Justification of Red List Category
This species is now listed as Endangered on the basis that it is estimated to have a very small population, probably existing in multiple small sub-populations, which is inferred to be in decline owing to on-going habitat loss and degradation.
In the Brazilian Red List the population size was estimated at no more than 2,500 mature individuals, with each subpopulation containing <250 mature individuals (MMA 2014). The population size is therefore placed in the range 1,000-2,499 mature individuals.
Anecdotal evidence suggests that local declines are taking place (C. Albano in litt. 2013), and an overall decline in the population is inferred on the basis of on-going habitat destruction (del Hoyo et al. 2003).
Automolus lammi occurs in coastal areas of Paraíba, Pernambuco, Alagoas, and Sergipe states, Brazil (Zimmer 2008, Pereira et al. 2014). It is generally scarce and local in occurrence, although easier to find in northern Pernambuco (C. Albano in litt. 2013, S. de Melo Dantas in litt. 2013), such as at Estação Ecológica de Caetés (S. de Melo Dantas in litt. 2013), and also seems more common in parts of Paraíba (C. Albano in litt. 2013). It is known from only from a few formally protected areas, notably Murici Biological Reserve and Pedra Talhada Federal Biological Reserve (Zimmer 2008). Surveys of privately owned forest fragments found A. lammi at only a few sites and concluded that it appears to be genuinely rare (Silveira et al. 2003). Given the species's scarcity, it is preliminarily estimated to number fewer than 10,000 mature individuals until better data are available. The population appears to be declining in Murici (Alagoas) and Estancia (Sergipe), and there are no recent records from Jaqueira Reserve (Pernambuco) (C. Albano in litt. 2013), which along with knowledge of on-going threats to its habitats, imply that the overall population is in decline.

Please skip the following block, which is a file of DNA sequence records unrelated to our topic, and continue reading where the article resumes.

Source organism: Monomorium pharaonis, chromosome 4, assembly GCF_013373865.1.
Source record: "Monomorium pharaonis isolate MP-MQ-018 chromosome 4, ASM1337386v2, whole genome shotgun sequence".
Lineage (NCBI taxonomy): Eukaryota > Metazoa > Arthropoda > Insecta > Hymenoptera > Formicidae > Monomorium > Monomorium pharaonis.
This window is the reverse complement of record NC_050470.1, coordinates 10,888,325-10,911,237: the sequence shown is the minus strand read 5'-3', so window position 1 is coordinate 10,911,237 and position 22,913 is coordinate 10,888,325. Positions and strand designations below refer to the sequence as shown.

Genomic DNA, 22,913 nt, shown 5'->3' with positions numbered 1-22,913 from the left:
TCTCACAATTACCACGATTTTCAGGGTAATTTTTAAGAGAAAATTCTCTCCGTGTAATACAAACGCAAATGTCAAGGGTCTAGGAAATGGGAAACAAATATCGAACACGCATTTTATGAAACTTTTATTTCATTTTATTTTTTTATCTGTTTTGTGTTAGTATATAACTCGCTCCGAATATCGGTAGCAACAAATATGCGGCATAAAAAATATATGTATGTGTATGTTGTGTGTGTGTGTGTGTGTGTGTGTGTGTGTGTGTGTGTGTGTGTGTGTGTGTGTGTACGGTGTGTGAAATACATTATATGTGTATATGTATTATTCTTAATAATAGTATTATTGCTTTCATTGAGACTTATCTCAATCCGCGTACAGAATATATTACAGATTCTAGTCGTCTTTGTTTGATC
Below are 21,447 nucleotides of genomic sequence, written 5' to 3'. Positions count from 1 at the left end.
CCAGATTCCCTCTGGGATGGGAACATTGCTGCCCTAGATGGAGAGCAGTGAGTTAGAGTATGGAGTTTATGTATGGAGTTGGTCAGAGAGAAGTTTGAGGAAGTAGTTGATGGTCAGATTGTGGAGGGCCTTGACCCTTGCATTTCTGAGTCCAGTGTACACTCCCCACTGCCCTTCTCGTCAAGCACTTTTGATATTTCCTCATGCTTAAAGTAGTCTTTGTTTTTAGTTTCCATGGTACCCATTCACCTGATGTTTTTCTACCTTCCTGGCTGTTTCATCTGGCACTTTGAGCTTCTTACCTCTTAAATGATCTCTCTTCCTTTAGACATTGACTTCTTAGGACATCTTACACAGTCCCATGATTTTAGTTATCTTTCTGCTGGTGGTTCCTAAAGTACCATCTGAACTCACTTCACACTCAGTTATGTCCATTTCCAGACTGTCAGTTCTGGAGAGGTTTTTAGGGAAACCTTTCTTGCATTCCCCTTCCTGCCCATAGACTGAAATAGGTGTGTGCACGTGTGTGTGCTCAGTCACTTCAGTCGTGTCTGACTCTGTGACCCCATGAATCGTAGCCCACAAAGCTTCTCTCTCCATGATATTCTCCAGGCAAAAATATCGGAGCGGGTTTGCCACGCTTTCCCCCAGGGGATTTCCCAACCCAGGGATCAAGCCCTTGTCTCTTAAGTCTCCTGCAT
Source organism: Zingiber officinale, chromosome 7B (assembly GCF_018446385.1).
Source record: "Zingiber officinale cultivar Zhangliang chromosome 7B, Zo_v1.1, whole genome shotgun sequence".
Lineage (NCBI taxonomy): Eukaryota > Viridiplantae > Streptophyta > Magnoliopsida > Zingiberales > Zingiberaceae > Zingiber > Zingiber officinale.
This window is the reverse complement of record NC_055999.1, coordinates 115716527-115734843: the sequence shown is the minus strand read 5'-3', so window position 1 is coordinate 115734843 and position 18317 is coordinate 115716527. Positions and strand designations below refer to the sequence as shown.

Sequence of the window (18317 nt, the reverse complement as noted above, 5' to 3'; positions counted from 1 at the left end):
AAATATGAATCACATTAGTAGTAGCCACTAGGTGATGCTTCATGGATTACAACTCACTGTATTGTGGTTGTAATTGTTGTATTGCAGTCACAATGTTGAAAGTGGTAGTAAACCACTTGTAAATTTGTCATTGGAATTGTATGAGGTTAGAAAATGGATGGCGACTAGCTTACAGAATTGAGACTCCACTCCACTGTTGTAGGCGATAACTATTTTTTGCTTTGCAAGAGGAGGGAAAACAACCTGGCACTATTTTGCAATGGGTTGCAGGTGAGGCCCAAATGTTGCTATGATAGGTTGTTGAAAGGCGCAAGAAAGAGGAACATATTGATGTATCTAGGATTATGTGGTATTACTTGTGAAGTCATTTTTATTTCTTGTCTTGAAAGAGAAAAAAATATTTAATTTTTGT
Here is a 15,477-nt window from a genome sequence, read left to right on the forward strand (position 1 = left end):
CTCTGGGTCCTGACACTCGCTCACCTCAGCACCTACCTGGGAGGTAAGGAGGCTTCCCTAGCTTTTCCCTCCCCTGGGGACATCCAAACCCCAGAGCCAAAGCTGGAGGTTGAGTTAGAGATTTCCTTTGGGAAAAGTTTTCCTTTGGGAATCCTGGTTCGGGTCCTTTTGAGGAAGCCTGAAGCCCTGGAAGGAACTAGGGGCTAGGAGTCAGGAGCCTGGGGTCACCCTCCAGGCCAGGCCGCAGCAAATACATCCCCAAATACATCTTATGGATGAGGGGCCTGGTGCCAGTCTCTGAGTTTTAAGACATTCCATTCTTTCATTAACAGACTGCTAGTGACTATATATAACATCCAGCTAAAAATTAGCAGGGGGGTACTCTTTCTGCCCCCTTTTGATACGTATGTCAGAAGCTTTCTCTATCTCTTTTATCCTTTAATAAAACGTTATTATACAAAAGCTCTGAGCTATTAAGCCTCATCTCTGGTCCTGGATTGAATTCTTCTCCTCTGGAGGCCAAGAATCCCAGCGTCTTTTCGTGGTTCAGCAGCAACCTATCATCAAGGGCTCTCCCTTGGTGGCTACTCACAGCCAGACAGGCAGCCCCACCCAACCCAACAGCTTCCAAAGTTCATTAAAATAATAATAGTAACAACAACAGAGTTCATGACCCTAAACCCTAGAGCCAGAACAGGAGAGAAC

This species inhabits lowland and foothill evergreen forest and taller secondary growth woodland, and has been recorded from near sea-level to 550 m (Zimmer 2008).
The region occupied by this species has suffered the catastrophic loss of forest for agricultural expansion, primarily sugar-cane production, with virtually all remaining forest existing in fragments (Zimmer 2008), mostly restricted to steep slopes and ridge-tops (Stattersfield et al. 1998). Most of these fragments exist on sugar-cane mill properties and lack any protection (Silveira et al. 2003). In Murici Biological Reserve, illegal selective logging of larger trees was an on-going problem as recently as 2004 (Zimmer 2008). Automolus species have been shown to be among the species most adversely affected by selective logging and by fragmentation owing in part to their poor dispersal capabilities (Thiollay 1992, Stouffer and Bierregaard 1995). In addition, it has been suggested that the application of aerially-dispersed pesticides in surrounding agricultural land could be impacting insectivorous bird species in forest fragments (Silveira et al. 2003).
Conservation Actions Underway
This species is considered Endangered at the national level (Silveira and Straube 2008, MMA 2014) and protected under Brazilian law. Some of this species's habitat receives protection, although this has not always been effective, for example at Murici Biological Reserve (Zimmer 2008).
Conservation Actions Proposed
Carry out surveys to assess the species's total population size. Monitor rates of habitat loss and degradation through remote sensing. Increase the area of suitable habitat that receives effective protection. Work with the owners of sugar-cane mills to secure the protection of remaining forest fragments on their land.
Text account compilers
Symes, A., Sharpe, C.J., Wheatley, H., Taylor, J., Westrip, J.
Albano, C., de Melo Dantas, S.
BirdLife International (2021) Species factsheet: Automolus lammi. Downloaded from http://www.birdlife.org on 25/10/2021. Recommended citation for factsheets for more than one species: BirdLife International (2021) IUCN Red List for birds. Downloaded from http://www.birdlife.org on 25/10/2021.